Last week I attended an event that was so unexpected and interesting that I want to tell you all about it. It started with an email promoting some upcoming Penthouse Symposium events at the Sorrento Hotel in Seattle. One of these was an author event, billed as follows:
Sharifa Rhodes-Pitts, author of Harlem is Nowwhere. April 20th. 7pm.
In conversation with Nick Licata, Charles Mudede, and Sandra Jackson-Dumont.
Topic: Sharifa’s new book: Harlem is Nowhere: A Journey to the Mecca of Black America.
$40/person, includes a hearty stew and a copy of Harlem is Nowhere.
Although I wasn’t familiar with the author, it sounded interesting. So off we went–me and my friend Kay, who is always up for an adventure. We really didn’t have any clear expectations for this event. The Sorrento is pleasantly old school, we like book readings–oh, and there would be stew?
After some preparatory cocktails and a cheese plate in the Fireside Room, we made our way up to the penthouse.
Long tables were set for dinner, there was a bar in the corner, and large windows framed sunset city views.
The room filled with an eclectic crowd, and the noise level quickly increased to an astonishing level. Conversation, laughter, clinking glasses, the space crackled with a contagious electricity.
Finally the chef, Michael Hebb, stepped forward and gave a game plan for the evening. He talked about bringing people together around the table. He told us that he had decided at the last minute to change the promised bowl of stew into an entire meal.
Platters of spicy garbanzo beans, an endive salad, matzo bread, and chunks of tender lamb circulated family style. Conversation crescendoed again over dinner. We were seated next to a couple who had recently travelled through China, and were planning a trip to Bhutan. Another tablemate shared anecdotes from her career as a private investigator. I caught snatches of conversation over my shoulder, from a dapper elderly gentleman who expressed his admiration for Angelina Jolie’s lips.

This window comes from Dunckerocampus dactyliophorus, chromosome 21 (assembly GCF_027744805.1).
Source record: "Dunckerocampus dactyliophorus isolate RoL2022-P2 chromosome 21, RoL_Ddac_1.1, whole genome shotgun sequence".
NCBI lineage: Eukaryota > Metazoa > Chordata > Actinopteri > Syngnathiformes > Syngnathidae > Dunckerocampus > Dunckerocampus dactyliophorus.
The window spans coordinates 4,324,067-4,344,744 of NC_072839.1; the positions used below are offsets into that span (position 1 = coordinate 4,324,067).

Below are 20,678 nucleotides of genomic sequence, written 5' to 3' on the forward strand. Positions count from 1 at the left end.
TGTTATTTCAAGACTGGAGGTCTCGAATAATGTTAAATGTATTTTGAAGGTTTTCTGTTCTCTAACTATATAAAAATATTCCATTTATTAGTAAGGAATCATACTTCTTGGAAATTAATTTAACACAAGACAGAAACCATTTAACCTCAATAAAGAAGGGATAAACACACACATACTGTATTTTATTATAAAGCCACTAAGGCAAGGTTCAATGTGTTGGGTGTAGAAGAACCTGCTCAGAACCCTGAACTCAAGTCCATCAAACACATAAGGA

Fatal Lucciauno, a local Hip Hop artist, got up and gave a quick a cappella performance, full of poetry and shining with simple authenticity.
Then the author, Sharifa Rhodes-Pitts, read from her book, Harlem is Nowhere.
Her posture as easy and polished as her elegant voice, she read to us and it was lyrical, musical, hypnotic. When she finished there was a hush, then applause.
As we nibbled on pastries and chocolates, the panel discussion commenced, not the ping-pong of a debate, but a more leisurely game of verbal croquet, each member examining the lay of the conversational ball and taking a swing at it from their own unique angle.
There was a sparkle to the entire evening, a magic created from a diverse crowd, intellectual curiosity, good conversation, and a beautiful setting. But I think the true alchemy was from bringing people together around a table. The exquisite comfort of good food and the connection of passing dishes from hand to hand opened and eased and made way for an almost palpable sense of connection in the room.